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COOPER ET AL. v. FEDERAL RESERVE BANK RICHMOND

decided: June 25, 1984.

COOPER ET AL
v.
FEDERAL RESERVE BANK OF RICHMOND



CERTIORARI TO THE UNITED STATES COURT OF APPEALS FOR THE FOURTH CIRCUIT.

Stevens, J., delivered the opinion of the Court, in which Burger, C. J., and Brennan, White, Blackmun, Rehnquist, and O'connor, JJ., joined. Marshall, J., concurred in the judgment. Powell, J., took no part in the decision of the case.

Author: Stevens

[ 467 U.S. Page 869]

 JUSTICE STEVENS delivered the opinion of the Court.

The question to be decided is whether a judgment in a class action determining that an employer did not engage in a general pattern or practice of racial discrimination against the certified class of employees precludes a class member from maintaining a subsequent civil action alleging an individual claim of racial discrimination against the employer.

I

On March 22, 1977, the Equal Employment Opportunity Commission commenced a civil action against respondent, the Federal Reserve Bank of Richmond.*fn1 Respondent operates a branch in Charlotte, N. C. (the Bank), where during the years 1974-1978 it employed about 350-450 employees in several departments. The EEOC complaint alleged that the Bank was violating § 703(a) of Title VII of the Civil Rights Act of 1964 by engaging in "policies and practices" that included "failing and refusing to promote blacks because of race." App. 9a.

Six months after the EEOC filed its complaint, four individual employees*fn2 were allowed to intervene as plaintiffs. In

[ 467 U.S. Page 870]

     their "complaint in intervention," these plaintiffs alleged that the Bank's employment practices violated 42 U. S. C. § 1981, as well as Title VII; that each of them was the victim of employment discrimination based on race; and that they could adequately represent a class of black employees against whom the Bank had discriminated because of their race. In due course, the District Court entered an order conditionally certifying the following class pursuant to Federal Rules of Civil Procedure 23(b)(2) and (3):

"All black persons who have been employed by the defendant at its Charlotte Branch Office at any time since January 3, 1974 [6 months prior to the first charge filed by the intervenors with EEOC], who have been discriminated against in promotion, wages, job assignments and terms and conditions of employment because of their race."*fn3

After certifying the class, the District Court ordered that notice be published in the Charlotte newspapers and mailed to each individual member of the class. The notice described the status of the litigation, and plainly stated that members of the class "will be bound by the judgment or other determination" if they did not exclude themselves by sending a written notice to the Clerk.*fn4 Among the recipients of the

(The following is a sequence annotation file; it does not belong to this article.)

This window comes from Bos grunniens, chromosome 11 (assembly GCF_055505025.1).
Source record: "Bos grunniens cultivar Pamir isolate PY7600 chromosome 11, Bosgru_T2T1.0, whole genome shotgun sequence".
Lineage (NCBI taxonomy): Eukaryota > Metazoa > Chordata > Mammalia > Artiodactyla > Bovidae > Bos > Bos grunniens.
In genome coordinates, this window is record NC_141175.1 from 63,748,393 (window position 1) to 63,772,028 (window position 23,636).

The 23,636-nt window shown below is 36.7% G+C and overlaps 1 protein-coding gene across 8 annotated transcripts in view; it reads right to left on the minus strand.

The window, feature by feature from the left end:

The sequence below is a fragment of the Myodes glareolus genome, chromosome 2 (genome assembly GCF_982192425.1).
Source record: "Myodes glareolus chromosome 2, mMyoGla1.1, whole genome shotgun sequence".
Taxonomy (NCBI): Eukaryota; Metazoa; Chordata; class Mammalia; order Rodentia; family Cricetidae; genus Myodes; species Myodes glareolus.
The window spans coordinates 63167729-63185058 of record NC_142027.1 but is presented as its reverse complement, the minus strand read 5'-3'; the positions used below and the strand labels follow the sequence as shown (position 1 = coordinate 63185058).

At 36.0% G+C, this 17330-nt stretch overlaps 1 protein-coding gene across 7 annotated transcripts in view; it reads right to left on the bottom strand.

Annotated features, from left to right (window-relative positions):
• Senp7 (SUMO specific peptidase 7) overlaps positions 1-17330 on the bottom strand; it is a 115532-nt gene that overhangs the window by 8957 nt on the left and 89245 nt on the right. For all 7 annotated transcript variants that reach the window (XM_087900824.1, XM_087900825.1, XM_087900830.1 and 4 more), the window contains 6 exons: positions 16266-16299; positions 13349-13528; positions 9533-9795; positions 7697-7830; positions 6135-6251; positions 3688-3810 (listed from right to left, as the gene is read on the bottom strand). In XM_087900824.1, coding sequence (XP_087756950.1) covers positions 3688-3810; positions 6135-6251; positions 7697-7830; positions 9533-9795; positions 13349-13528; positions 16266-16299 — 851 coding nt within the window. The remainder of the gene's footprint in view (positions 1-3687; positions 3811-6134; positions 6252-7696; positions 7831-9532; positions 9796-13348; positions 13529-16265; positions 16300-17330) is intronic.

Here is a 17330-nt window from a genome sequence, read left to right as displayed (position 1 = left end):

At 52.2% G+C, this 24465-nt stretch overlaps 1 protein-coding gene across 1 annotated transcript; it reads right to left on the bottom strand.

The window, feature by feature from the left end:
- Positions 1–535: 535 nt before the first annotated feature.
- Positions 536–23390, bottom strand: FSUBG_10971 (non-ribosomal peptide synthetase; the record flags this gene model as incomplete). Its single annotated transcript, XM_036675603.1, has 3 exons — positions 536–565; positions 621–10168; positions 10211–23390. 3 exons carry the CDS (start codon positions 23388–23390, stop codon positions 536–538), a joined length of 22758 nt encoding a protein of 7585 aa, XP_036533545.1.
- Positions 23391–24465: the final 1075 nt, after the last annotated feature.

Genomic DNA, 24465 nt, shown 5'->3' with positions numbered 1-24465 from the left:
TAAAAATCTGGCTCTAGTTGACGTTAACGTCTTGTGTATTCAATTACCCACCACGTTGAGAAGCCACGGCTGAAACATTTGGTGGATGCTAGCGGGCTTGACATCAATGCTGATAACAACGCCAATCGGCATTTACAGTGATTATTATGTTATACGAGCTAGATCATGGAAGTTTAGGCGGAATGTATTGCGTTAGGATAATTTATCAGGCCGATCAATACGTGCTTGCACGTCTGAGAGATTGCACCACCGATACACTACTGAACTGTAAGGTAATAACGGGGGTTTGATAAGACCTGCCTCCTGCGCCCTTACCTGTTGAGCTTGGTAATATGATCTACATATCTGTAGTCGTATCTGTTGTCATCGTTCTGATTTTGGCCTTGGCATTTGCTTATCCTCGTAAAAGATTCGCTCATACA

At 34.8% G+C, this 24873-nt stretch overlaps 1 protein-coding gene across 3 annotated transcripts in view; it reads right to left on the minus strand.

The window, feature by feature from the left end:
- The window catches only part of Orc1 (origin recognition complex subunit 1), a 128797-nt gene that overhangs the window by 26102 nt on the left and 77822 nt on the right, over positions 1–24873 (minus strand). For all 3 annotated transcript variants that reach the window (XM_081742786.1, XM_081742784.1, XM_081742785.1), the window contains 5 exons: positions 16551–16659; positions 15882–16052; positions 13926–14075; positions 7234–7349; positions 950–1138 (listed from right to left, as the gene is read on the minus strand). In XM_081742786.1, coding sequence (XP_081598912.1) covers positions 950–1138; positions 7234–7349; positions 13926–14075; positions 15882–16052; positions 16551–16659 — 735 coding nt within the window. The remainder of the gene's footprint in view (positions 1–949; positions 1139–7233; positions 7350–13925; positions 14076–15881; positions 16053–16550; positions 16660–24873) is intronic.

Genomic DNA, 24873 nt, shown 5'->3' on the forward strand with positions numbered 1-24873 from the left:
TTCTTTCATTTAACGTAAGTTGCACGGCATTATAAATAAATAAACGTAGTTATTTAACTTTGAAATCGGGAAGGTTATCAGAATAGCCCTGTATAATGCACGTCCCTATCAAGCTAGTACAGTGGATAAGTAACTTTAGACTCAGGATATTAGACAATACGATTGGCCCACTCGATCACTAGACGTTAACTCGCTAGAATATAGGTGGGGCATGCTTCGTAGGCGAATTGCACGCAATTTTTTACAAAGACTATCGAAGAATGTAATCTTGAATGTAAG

[ 467 U.S. Page 871]

     notice were Phyllis Baxter and five other individuals employed by the Bank.*fn5 It is undisputed that these individuals -- the Baxter petitioners -- are members of the class represented by the intervening plaintiffs and that they made no attempt to exclude themselves from the class.

At the trial the intervening plaintiffs, as well as the Baxter petitioners, testified. The District Court found that the Bank had engaged in a pattern and practice of discrimination from 1974 through 1978 by failing to afford black employees opportunities for advancement and assignment equal to

[ 467 U.S. Page 872]

     opportunities afforded white employees in pay grades 4 and 5. Except as so specified, however, the District Court found that "there does not appear to be a pattern and practice of discrimination pervasive enough for the court to order relief." App. to Pet. for Cert. 193a-194a. With respect to the claims of the four intervening plaintiffs, the court found that the Bank had discriminated against Cooper and Russell, but not against Moore and Hannah. Finally, the court somewhat cryptically stated that although it had an opinion about "the entitlement to relief of some of the class members who testified at trial," it would defer decision of such matters to a further proceeding. Id., at 194a.

Thereafter, on March 24, 1981, the Baxter petitioners moved to intervene, alleging that each had been denied a promotion for discriminatory reasons. With respect to Emma Ruffin, the court denied the motion because she was a member of the class for which relief had been ordered and therefore her rights would be protected in the Stage II proceedings to be held on the question of relief. With respect to the other five Baxter petitioners, the court also denied the motion, but for a different reason. It held that because all of them were employed in jobs above the grade 5 category, they were not entitled to any benefit from the court's ruling with respect to discrimination in grades 4 and 5. The District Court stated: "The court has found no proof of any classwide discrimination above grade 5 and, therefore, they are not entitled to participate in any Stage II proceedings in this case." Id., at 287a. The court added that it could "see no reason why, if any of the would be intervenors are actively interested in pursuing their claims, they cannot file a Section 1981 suit next week. . . ." Id., at 288a.

A few days later the Baxter petitioners filed a separate action against the Bank alleging that each of them had been denied a promotion because of their race in violation of 42 U. S. C. § 1981. The Bank moved to dismiss the ...


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